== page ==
Starting the Art Summer 2017 with Art Basel Hong Kong
Author: Andrea Seehusen
Theaster Gates: "Tarry Skies and Psalms for now", White Cube Gallery
This year will mark another Grand Tour in the art world - Documenta in Athens, Venice Biennale, Art Basel, Documenta in Kassel and Münster Sculpture Park. Art Basel Hong Kong is the first in this long line of prominent art events. I arrived on Monday morning and the first thing I did, is stop by my favorite breakfast place in Lan Kwai Fong - BEETWO is the best barista in town. Then I continued to some Artist meetings. Art Fairs are always great opportunities to get things done face to face, which saves long emails.
The premier satellite fair to Art Basel is Art Central, which opens on Monday afternoon. It places a strong emphasis on emerging art and galleries from the Asia-Pacific region. The tent was buzzing and there were some cool installations including the auction of pieces of a large wall mural. A comment on the art world.
It didn’t rain, as is so often the case during ABHK, so it was a beautiful walk over to the White Cube Gallery on Connaught Road presenting new work by Theaster Gates, "Tarry Skies and Psalms for Now" which includes a new series of sculptures and paintings that incorporate the processes and materials of roofing. In these works, Gates explores the condition of labour through a physical engagement with materials, interrogating in turn notions of society, class and race. I have always admired his work in Chicago of renovating old buildings and turning his neighborhood into a cultural area.
Tatiana Trouvé, "From 2002 to 2016", Galerie Perrotin
Above White Cube is Galerie Perrotin exhibiting Tatiana Trouvé at which I fell in love with one of her sculptures: "from 2002 to 2016“.
Tatiana selects one soap to wash her hands during the time of the conception, creation and installation of an exhibition. After the show, she casts this one soap in bronze as the remains of the work done for a particular show. These soaps were casted after her last eleven exhibitions.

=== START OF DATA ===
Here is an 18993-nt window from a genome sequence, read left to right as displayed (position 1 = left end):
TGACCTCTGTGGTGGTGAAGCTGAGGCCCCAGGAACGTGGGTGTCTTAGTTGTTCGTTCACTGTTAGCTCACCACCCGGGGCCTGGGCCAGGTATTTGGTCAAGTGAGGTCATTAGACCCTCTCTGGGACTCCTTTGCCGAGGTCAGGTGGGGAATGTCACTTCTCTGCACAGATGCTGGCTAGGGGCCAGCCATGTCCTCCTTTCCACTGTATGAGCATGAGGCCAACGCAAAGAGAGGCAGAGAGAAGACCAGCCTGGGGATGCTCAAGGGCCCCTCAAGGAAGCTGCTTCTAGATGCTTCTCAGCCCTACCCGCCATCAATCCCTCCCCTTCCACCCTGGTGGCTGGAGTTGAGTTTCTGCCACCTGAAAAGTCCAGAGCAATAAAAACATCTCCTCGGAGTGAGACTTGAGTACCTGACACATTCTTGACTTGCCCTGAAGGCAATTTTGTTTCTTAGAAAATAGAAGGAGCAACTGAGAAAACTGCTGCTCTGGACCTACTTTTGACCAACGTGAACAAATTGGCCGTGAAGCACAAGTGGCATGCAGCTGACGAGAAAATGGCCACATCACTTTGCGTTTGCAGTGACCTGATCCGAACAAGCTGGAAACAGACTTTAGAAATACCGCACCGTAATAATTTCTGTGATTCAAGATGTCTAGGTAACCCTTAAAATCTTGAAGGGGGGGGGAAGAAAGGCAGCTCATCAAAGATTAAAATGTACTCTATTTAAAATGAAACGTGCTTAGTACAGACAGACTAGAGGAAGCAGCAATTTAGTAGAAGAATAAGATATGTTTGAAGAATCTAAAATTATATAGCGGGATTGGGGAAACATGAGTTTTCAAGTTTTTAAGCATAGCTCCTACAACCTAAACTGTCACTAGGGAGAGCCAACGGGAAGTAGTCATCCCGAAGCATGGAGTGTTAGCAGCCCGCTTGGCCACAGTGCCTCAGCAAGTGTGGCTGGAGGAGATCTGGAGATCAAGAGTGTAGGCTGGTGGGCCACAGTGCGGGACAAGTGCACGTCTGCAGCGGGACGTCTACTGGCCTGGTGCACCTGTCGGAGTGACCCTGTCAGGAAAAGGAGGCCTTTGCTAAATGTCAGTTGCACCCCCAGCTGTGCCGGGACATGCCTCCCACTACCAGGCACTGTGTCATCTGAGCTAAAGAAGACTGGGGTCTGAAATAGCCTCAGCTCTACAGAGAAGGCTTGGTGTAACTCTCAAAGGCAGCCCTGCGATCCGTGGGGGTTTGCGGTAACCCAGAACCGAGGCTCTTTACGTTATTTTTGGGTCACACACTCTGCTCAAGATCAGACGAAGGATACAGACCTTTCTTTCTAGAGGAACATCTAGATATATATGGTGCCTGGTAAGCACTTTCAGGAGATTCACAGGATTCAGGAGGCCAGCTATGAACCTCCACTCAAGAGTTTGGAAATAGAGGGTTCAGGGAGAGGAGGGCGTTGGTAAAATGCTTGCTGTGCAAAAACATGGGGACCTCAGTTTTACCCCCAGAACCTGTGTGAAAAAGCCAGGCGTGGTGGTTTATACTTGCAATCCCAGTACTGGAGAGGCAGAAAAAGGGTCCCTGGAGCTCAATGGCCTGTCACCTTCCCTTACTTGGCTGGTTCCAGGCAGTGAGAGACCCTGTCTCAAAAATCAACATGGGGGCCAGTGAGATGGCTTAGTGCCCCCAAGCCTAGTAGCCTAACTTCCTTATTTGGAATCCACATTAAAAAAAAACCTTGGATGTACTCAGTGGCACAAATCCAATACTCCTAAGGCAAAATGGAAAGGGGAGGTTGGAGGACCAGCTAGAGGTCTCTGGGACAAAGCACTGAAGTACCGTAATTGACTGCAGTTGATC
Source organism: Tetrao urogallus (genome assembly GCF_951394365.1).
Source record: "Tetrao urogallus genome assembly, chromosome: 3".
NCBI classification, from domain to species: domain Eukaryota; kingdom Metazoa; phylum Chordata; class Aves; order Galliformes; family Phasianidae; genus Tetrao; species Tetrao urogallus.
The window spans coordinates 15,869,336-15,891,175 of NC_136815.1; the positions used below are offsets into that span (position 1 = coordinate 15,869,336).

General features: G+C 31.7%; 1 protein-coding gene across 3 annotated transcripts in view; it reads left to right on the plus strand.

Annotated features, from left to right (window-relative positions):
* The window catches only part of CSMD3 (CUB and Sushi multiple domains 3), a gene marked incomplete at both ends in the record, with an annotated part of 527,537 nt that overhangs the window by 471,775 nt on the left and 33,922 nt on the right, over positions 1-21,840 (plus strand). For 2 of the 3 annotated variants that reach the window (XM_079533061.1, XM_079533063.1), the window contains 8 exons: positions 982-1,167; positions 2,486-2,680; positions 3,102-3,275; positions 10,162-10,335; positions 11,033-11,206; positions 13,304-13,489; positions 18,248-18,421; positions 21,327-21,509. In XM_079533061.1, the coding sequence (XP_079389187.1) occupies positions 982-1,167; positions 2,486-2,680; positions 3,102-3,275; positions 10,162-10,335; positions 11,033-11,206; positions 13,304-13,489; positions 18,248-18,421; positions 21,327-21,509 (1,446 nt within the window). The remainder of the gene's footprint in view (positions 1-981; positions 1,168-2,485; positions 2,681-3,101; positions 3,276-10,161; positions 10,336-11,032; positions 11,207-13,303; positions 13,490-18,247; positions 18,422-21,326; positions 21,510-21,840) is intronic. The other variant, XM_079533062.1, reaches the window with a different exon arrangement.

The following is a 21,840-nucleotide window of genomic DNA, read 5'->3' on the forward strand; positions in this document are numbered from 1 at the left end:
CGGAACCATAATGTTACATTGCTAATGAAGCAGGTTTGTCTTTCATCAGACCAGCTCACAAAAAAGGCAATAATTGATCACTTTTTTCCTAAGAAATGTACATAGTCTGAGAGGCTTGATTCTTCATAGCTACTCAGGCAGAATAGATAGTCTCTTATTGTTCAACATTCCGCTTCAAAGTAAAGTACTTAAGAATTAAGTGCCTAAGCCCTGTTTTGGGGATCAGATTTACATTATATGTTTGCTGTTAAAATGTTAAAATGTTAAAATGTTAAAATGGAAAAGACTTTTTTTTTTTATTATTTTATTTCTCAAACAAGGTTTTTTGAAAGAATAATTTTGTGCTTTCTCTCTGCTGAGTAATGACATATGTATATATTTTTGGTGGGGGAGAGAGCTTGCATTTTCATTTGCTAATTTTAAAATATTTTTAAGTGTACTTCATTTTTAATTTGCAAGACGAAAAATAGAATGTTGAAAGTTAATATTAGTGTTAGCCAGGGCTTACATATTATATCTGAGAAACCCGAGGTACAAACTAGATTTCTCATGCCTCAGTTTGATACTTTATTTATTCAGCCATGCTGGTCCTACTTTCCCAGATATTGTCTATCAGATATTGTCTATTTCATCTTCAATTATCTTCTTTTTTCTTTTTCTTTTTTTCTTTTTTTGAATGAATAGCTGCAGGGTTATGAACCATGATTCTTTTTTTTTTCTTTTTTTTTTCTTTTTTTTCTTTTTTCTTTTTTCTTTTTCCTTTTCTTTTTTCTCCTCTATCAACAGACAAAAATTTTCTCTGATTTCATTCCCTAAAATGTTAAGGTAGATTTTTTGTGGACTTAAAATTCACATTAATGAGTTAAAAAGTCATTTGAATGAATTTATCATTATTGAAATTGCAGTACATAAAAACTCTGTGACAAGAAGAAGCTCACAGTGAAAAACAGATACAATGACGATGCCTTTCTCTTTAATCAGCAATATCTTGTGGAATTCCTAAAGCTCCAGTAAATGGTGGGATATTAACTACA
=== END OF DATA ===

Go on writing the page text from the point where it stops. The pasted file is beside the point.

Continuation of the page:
Next stop, Pedder Building. The long lines for the elevator made it hard to enter, so I hiked up to each floor looking at the newest exhibitions of MDC Massimo de Carlo, Lehmann Maupin, Gagosian, Pearl Lam and Ben Brown. Again bumping into friends and colleagues - even a former girlfriend of my son. The Mel Bochner's exhibition at Simon Lee below sums up the evening.
Mel Bochner: "Blah Blah Blah"
Art Basel Hong Kong is overwhelming as ever with over 241 galleries showing their finest works. I was among 70.000 visitors which explains why it was so full the first two VIP preview days - it is actually quieter after the so-called „private view“. There is a focus on what will sell, which is legitimate because after all, it is an art fair and galleries invest quite a bit of money to participate. Thus, paintings are dominant. Beautiful portraits by Marlene Dumas and Alice Neel at David Zwirner and Contemporary Fine Arts showed a stunning new Dana Schutz „Ban de Soleil“. Roslyn Oxley Gallery from Sydney showed amazing works by Daniel Boyd, Tracey Moffatt and Fiona Hall, including a light work „THENATIVESARERESTLESS“ by Newell Harry.
The "Encounters" section for the large-format installations is not placed in a separate hall like in Basel, but is in the wide corridors between the gallery booths. The artist Pio Abad presents an impressively arranged army (180) of low-cost copies of the handbag carried by Margret Thatcher, produced in the Philippines under the title "Not a Shield, but a Weapon".